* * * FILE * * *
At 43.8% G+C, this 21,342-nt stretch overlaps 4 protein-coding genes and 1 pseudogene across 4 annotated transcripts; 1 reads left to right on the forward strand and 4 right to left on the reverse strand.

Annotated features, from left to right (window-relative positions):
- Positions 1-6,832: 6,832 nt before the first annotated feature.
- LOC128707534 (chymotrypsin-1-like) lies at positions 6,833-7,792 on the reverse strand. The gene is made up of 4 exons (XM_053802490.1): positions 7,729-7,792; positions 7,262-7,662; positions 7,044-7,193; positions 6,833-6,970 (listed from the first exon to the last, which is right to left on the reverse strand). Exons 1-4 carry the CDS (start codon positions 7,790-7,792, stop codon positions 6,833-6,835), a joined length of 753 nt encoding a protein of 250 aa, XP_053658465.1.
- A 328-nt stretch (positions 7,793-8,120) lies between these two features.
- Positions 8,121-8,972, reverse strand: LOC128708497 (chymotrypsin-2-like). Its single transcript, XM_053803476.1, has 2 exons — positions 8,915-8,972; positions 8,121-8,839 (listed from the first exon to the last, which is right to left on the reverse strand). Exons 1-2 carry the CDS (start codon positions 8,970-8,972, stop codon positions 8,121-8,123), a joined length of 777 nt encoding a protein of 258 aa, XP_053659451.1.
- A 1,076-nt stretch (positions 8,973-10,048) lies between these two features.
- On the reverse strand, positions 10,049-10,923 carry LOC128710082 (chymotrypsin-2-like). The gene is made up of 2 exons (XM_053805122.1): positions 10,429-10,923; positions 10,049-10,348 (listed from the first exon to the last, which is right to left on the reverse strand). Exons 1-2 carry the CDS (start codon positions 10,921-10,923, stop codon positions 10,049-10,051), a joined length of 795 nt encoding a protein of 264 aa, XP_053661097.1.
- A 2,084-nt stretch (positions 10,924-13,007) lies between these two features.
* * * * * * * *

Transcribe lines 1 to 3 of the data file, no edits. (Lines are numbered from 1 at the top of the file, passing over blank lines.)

At 43.8% G+C, this 21,342-nt stretch overlaps 4 protein-coding genes and 1 pseudogene across 4 annotated transcripts; 1 reads left to right on the forward strand and 4 right to left on the reverse strand.

Annotated features, from left to right (window-relative positions):
- Positions 1-6,832: 6,832 nt before the first annotated feature.